For a chef, the holidays can be more about work than about family. This is due to the nature of the beast. There are two holidays that come to mind that I have always known I would not be able to have off, one being mother's day and the other being Valentine's day. On mother's day, I have always had to do something with my mother the day after. Sometimes just a phone call had to be sufficient. Valentine's day on the other hand, well lets just say, not so much! Nevertheless, for better or for worse I have always made it to work. Besides some minor personal dilemmas, I have always enjoyed this holiday. Anytime I can create a menu that surrounds passion I am all about it. Over the years I have infiltrated my menus with foods that have aphrodisiac qualities. Foods that are to be shared and experienced as a couple. Foods that will be talked about with each other, that may, in some subconscious way, spark a feeling of intimacy and joy of being in the company of the one you love. I believe that this holiday is more about sharing your love and devotion to another person than just by going through the standard act of giving flowers and a teddy bear in order to get the day over with. This is the belief and thought process that I go through in making every Valentine's menu. I want to make the menu so that when the guest eats the food, the flavors intertwine with them and their experience in the sharing process and devotion to one another. In this way, I feel a part of making something special, even if I'm in the dog house in my personal relationships. This year I came up with two separate menus, a him and her menu per se. Of course you can order off of each one, get the whole thing, or just parts of it. I will leave the amount of the experience up to you. If it were me, I would pick at least 2 things and share the dessert.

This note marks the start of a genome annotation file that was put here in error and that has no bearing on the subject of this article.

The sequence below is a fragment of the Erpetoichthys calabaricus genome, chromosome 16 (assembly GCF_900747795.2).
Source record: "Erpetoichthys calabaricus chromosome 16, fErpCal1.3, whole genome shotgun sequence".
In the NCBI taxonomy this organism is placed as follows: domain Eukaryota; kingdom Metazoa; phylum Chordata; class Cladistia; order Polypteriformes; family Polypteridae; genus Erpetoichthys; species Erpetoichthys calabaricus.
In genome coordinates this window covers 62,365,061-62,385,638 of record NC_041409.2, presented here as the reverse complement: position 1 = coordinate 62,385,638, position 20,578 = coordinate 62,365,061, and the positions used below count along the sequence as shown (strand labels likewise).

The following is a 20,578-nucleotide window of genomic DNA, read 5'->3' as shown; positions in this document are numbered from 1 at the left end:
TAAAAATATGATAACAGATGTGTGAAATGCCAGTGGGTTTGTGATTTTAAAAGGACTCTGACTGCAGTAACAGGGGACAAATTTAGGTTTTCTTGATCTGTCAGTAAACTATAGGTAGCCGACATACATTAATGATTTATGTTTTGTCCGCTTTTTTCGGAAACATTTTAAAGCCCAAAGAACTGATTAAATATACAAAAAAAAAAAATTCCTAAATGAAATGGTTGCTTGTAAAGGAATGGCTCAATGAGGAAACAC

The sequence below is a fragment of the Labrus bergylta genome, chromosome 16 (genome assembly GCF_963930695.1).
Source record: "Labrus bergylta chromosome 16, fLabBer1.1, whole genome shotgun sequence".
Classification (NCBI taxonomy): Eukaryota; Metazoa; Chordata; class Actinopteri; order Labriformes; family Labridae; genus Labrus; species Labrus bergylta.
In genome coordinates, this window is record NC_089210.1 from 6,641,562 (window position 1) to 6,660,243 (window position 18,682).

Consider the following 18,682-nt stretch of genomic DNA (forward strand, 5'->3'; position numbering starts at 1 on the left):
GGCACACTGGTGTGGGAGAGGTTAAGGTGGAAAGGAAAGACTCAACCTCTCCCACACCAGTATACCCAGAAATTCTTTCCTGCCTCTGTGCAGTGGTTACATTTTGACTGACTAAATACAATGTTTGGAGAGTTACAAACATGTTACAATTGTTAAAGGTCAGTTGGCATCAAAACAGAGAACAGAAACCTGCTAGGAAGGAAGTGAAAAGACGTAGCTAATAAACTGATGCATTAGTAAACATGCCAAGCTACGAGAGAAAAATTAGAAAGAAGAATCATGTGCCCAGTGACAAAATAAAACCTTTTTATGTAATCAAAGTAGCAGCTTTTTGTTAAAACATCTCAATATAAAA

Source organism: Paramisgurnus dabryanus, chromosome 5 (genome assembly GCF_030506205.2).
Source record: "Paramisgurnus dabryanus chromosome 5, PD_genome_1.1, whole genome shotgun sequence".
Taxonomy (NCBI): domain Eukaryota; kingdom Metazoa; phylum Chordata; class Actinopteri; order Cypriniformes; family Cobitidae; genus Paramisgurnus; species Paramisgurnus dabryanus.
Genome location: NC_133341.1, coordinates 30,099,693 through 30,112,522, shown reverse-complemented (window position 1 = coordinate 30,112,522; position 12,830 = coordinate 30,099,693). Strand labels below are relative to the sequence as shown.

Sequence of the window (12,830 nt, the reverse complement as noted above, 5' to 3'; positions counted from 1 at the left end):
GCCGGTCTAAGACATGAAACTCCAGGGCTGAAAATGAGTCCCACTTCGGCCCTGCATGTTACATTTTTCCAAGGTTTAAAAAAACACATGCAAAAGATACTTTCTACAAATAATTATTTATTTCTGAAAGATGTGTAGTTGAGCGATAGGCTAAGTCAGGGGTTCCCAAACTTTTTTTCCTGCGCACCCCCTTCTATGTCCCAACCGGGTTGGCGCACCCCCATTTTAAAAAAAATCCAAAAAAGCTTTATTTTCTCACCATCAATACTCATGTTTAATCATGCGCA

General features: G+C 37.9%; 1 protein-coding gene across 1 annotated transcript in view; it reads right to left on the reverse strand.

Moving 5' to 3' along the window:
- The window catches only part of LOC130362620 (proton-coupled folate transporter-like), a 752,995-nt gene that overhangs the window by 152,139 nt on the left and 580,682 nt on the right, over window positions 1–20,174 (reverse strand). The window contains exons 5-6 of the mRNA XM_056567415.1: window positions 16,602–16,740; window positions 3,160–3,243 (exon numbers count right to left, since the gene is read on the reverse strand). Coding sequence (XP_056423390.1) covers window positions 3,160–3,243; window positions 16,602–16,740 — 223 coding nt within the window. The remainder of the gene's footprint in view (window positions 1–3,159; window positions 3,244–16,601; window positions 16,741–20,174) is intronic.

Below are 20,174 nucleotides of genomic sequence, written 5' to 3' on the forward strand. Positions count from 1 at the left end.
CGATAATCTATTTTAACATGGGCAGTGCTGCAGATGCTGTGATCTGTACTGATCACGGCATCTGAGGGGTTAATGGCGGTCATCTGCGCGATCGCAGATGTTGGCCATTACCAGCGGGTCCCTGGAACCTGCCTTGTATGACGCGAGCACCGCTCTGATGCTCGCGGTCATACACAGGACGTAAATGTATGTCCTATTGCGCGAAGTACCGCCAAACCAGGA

Restaurant Tyler
Happy Valentines Day
From The Land Menu

First Course
Braised Short Rib
Slow cook beef rib wrapped in mustard green, served with Muscadine braising liquid, and resting on a savory pancake
Francis Coppola, Pinot Noir, California
Second Course
Seared Lamb Chop Lolly Pop
Served on a ratatouille of seasonal vegetables covered in molten Taleggio cheese, and finished with veal reduction sauce
Root 1: Cabernet Sauvignon, Colchagua Valley, Chili
Filet Mignon
Grilled beef tenderloin served with Parmesan cheese grits and topped with smoked pork belly, Gorgonzola, and red grape relish
Forefathers, Cabernet Sauvignon, California
Chocolate Fondue
Bittersweet Chocolate served with Marshmallows, brownies, pretzels, and fresh strawberries
$60- per person
With Wine $85- per person

Restaurant Tyler
Happy Valentine’s Day
From The Water Menu

First Course
Seared Ahi Tuna
Lobster salt-crusted sushi grade tuna loin seared rare, topped with sweet corn and roasted beet salad, served with Gorgonzola vinaigrette
Mezzacorona, Pinot Grigio, Italy
Second Course
Crab and Brussels Sprout Bisque
Velvet smooth crab bisque pureed with fresh Brussels sprouts and garnished with buttermilk battered fried Brussels sprout
Spy Valley, Sauvignon Blanc, New Zealand
Mid Course
Mango shrimp cocktail with mint cream
Rainbow Trout
Pan-roasted rainbow trout served served with local pecan almondine sauce, vegetables, and creamed grits
Cakebread Cellars, Chardonnay, California
Chocolate Fondue
Bittersweet Chocolate served with Marshmallows, brownies, pretzels, and fresh strawberries
$60- per person
With Wine $85- per person

Wednesday, January 27, 2010

That Little Green Bud